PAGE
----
P. persimilis is still the main beneficial. The leaf product will work about twice as fast and with half the inoculums compared to the product in a granular carrier. Our growers have found that releasing the P.p. above the infestation will improve the arrest of spread, as the P.p. will disperse better on the plant. During hot weather, the persimilis will avoid the exposed tops of the plants in order to prevent themselves from drying out. Stethorus will quickly move into the exposed tops of the plants and feed on a tremendous number of spider mites, but must be applied before the plants are damaged, as the damage is permanent and will reduce the humidity so that the persimilis will still avoid the area after it has moved down into the canopy. Therefore, prevention and preventative control is the key to spider mite management. The “20 to 1” introductions early in the year are very effective in preventing run-away infestations.

The use of bush beans, as trapping and banking plants will save you a lot of money. The beans are also effective as an “early warning” device.

Whitefly Strategy Overview:

Whitefly is an insidious pest. Low numbers can give the grower a false sense of security. The longevity and fecundity of the whitefly can lead to overwhelming situations very quickly. The only sure way to control whitefly is to start clean and prevent any significant buildup.

Weekly releases of preventative Encarsia must be considered similar to an insurance policy. Encarsia Max will reduce the weekly cost by allowing you to use very low rates ( as low as 0.5 per meter square). Encarsia Max live longer, fly farther, and are actually smarter than refrigerated Encarsia. All of Applied’s Encarsia are held above 11 degrees Celcius and are never refrigerated. Encarsia Max is guaranteed to be no older than 48 hours from harvest.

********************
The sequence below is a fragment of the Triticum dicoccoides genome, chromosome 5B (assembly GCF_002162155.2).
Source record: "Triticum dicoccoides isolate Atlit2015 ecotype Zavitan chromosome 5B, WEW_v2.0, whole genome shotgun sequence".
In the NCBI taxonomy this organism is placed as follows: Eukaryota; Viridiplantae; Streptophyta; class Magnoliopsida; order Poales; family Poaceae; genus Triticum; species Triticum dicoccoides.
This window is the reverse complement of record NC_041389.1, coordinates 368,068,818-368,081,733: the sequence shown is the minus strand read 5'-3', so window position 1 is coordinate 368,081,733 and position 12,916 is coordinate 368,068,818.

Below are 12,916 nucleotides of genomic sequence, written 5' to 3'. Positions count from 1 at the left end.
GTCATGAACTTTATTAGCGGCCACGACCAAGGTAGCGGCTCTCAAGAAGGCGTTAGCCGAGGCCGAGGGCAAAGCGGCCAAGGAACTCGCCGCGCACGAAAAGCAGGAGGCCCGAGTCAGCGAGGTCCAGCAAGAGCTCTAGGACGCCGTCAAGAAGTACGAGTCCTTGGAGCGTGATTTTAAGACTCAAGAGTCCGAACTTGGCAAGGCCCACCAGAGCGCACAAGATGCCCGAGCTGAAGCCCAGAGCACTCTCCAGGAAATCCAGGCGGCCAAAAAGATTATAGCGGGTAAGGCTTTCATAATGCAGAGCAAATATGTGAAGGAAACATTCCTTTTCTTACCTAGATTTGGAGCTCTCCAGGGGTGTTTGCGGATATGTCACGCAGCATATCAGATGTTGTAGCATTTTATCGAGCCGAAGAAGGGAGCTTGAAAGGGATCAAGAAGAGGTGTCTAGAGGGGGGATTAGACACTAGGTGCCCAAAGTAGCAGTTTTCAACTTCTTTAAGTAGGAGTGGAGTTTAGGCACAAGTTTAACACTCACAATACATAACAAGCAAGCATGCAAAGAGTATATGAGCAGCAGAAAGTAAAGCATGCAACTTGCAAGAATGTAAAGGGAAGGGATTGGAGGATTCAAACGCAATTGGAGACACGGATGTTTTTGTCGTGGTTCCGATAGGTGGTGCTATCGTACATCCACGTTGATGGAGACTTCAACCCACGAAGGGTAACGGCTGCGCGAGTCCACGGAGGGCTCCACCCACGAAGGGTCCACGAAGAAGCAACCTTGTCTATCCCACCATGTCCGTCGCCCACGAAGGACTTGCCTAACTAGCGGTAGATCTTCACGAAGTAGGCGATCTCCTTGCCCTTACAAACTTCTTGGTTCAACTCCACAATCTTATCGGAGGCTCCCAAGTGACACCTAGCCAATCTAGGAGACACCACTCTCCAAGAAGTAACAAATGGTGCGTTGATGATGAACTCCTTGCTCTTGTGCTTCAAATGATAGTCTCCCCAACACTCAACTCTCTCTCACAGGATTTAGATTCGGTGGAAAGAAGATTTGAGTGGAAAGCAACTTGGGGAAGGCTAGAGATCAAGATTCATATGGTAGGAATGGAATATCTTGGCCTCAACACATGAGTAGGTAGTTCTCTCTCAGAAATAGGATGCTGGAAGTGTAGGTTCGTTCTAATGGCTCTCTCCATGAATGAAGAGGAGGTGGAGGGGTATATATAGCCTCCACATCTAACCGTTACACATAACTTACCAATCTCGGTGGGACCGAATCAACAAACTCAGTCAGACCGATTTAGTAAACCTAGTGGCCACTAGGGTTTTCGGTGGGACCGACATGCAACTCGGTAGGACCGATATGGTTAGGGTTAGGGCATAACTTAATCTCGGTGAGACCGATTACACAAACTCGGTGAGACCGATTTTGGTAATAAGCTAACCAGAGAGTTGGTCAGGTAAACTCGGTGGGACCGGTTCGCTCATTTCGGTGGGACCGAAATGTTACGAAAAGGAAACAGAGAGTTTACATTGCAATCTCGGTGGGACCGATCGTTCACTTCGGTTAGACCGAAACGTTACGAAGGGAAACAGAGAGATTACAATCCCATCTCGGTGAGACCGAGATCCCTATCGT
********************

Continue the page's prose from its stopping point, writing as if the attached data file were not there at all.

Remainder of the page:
Using Eggplant as a trap/banker can be very effective, although, in our experience, Encarsia Max, starting clean, will be all you need. Whitefly has a very advance sense of smell and will move onto the Eggplant in a very profound way.

If Bemisia have established, parasitoids are at a disadvantage because they are all reared on Greenhouse whitefly and parasitoids always work best on their established host. All parasitoids will adapt to Bemisia and will all host feed aggressively. The use of Delphastus will have a major impact on Bemisia, and, if started early, will eliminate the Bemisia before they move on to the Greenhouse whitefly. Bemisia are much harder to monitor because they don’t evenly distribute themselves the way Greenhouse whitefly does.

Thrips Strategy Overview: